There are other variations of Earl Gray tea, including French Earl Gray black tea, which is blended with hibiscus, cornflowers, or rose petals.
10. Malaysian Black Tea
Malaysian black tea is a popular tea treat usually sold in the coffee shops of Brunei and Malaysia.
Tea historians reveal that the Indians Muslims introduced this black tea in Malaysia after the second world war.
Malaysian black tea is usually made from black tea dustings. Once you brew the black tea, you can add sugar and condensed milk.
11. Lapsang Souchong
Lapsang Souchong is a smoked black tea variety that comes from China. It has a very strong smokey scent.
Traditional Lapsang Souchong was mainly smoked on a burning pinewood to produce a strong and very unique flavor.
While it flourishes in Fujian province, China, this Lapsang Souchong continues to gain popularity worldwide as many people are usually blown away by its luscious, pine-smoky scent.
According to tea historians, Lapsang Souchong is the earliest type of black tea. It’s robust and has super smoky aromatic flavors.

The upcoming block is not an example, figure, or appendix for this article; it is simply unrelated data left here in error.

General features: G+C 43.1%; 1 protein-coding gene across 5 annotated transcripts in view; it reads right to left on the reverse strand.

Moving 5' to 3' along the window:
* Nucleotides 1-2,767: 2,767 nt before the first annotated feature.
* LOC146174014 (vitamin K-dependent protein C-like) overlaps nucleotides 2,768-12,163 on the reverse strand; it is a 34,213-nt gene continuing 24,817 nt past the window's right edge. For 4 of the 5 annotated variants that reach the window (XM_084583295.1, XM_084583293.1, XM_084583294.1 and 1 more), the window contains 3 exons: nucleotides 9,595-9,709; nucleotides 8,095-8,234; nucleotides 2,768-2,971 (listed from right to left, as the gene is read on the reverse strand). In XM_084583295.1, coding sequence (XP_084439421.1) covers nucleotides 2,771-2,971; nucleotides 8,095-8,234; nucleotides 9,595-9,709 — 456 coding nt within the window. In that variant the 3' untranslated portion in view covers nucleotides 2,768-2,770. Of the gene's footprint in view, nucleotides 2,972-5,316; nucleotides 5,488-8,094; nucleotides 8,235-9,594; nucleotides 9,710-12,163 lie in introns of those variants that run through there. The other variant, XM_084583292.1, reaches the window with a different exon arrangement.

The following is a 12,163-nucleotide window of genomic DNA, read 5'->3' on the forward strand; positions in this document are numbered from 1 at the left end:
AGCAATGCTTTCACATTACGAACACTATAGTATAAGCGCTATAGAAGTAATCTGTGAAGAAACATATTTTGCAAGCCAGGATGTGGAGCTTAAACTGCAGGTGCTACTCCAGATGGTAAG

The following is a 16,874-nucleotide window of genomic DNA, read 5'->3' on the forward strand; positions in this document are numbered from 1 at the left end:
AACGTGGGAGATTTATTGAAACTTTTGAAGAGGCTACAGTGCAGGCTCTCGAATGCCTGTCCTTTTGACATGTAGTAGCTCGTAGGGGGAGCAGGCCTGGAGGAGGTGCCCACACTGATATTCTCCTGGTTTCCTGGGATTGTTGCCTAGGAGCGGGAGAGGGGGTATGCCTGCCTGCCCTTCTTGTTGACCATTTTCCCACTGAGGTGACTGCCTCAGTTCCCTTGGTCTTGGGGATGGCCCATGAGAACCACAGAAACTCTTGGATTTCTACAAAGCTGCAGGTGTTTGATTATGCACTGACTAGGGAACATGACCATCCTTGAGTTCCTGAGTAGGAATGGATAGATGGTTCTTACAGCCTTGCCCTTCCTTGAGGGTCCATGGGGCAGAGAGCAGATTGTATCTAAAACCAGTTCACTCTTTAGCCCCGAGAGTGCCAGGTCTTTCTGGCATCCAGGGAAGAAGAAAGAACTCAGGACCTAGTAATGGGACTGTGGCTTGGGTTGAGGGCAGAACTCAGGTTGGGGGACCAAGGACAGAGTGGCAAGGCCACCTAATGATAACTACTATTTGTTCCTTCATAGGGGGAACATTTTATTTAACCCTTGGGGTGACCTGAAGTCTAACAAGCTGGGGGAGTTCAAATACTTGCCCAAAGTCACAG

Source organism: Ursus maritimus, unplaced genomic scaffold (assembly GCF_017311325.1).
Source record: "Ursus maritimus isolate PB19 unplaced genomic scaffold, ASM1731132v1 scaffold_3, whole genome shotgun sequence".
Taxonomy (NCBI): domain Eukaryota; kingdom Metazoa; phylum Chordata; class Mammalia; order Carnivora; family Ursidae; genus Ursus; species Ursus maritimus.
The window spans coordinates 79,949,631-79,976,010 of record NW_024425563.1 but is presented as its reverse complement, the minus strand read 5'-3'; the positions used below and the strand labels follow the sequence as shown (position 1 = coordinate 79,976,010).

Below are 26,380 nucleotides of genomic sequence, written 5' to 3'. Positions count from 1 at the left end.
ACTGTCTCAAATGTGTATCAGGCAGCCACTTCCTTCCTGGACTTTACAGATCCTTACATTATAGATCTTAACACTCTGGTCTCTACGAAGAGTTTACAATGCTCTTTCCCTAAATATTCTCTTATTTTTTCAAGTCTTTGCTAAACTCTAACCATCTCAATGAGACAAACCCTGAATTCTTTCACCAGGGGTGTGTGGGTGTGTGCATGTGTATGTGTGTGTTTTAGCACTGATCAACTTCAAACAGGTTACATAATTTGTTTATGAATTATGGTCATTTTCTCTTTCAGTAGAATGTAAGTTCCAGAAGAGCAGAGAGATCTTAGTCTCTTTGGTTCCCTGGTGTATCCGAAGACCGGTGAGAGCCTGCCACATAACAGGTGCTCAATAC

When brewing tea with the Lapsang Souchong, you can use one tablespoon of tea leaves for each cup of water.
Russians use Lapsang Souchong tea as an ingredient when preparing their Caravan tea. They blend it with oolong and Keemun tea for full-bodied, smoky tea.
Some people also use Lapsang Souchong as a dry rub in cooking or brewing to make a cooking sauce since it has a mild yet smoky taste.
Puer is an aged black tea that is common in the southwestern part of China. Chinese drink this strong black tea for its medicinal properties.
It has been illegal to import Puer to the US until two decades ago. The popularity of Puer has also grown in Taiwan and most parts of the Asian continent.
This black tea is made with controlled microbial fermentation, and it continues to oxidize until certain desired flavors are achieved.
The tea’s production method remains a guarded secret amongst the Chinese. Hence, Puer is only manufactured in several Chinese tea factories.